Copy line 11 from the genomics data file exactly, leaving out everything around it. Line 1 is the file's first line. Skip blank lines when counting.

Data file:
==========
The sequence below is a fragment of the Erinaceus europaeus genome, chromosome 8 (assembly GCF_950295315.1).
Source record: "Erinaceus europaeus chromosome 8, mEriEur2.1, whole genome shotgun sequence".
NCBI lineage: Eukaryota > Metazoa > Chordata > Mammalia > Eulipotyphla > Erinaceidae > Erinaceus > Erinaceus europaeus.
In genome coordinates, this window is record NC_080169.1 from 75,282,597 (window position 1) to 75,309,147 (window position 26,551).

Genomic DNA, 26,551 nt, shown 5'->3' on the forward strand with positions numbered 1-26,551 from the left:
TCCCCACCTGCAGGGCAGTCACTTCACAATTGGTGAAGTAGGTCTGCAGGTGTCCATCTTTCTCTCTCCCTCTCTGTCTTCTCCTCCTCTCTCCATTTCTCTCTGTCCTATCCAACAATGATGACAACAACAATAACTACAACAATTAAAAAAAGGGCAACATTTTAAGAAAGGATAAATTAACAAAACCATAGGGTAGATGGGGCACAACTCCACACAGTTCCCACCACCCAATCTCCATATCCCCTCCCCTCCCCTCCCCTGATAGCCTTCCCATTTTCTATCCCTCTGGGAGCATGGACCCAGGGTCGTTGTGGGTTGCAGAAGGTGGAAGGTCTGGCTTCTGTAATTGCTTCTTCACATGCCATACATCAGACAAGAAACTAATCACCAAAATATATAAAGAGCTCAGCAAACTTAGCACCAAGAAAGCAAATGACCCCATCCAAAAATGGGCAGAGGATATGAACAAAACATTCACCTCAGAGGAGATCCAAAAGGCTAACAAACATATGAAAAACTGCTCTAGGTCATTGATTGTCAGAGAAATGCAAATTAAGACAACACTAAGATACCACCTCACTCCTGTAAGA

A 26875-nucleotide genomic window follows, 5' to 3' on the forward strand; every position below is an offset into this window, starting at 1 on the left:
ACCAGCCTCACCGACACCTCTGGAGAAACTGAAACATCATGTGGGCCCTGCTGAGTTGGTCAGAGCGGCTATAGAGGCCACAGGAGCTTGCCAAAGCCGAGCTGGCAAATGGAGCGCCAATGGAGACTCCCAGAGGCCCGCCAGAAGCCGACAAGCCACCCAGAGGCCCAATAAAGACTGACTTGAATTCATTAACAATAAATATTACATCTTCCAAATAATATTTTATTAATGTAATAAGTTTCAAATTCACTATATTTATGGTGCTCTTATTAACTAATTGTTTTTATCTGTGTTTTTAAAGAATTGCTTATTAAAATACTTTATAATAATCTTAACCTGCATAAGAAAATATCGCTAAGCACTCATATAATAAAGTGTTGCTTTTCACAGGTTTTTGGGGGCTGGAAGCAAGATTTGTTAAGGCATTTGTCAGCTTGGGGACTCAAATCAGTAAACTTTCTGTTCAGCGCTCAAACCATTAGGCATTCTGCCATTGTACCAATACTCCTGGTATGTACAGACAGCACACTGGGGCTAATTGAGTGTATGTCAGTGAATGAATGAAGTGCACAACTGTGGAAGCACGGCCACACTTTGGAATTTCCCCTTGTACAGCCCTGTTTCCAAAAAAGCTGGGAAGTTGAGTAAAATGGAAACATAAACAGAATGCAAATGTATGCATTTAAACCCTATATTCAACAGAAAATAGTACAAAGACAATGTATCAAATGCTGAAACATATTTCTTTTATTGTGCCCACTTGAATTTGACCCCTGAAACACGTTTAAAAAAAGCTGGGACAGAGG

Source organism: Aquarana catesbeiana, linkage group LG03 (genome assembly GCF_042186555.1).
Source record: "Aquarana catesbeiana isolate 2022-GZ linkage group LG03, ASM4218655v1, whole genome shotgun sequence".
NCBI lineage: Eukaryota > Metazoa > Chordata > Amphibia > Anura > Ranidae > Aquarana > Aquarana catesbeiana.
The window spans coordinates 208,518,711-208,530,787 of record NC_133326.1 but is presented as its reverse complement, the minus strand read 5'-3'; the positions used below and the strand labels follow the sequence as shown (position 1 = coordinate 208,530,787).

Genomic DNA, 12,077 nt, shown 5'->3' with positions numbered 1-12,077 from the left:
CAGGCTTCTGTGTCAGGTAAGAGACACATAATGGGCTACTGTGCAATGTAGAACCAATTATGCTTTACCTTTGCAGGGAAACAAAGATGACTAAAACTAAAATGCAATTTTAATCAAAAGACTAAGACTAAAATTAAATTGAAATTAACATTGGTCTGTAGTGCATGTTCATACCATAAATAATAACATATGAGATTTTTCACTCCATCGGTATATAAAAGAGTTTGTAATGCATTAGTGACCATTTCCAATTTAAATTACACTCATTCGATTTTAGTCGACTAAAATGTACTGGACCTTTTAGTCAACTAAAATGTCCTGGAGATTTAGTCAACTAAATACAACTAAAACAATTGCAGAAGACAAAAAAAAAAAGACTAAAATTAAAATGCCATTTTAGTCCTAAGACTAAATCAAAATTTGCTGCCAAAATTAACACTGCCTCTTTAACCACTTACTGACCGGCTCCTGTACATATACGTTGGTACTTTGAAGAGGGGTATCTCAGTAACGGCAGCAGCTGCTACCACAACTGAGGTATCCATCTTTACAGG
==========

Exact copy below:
NCBI lineage: Eukaryota > Metazoa > Chordata > Amphibia > Anura > Ranidae > Aquarana > Aquarana catesbeiana.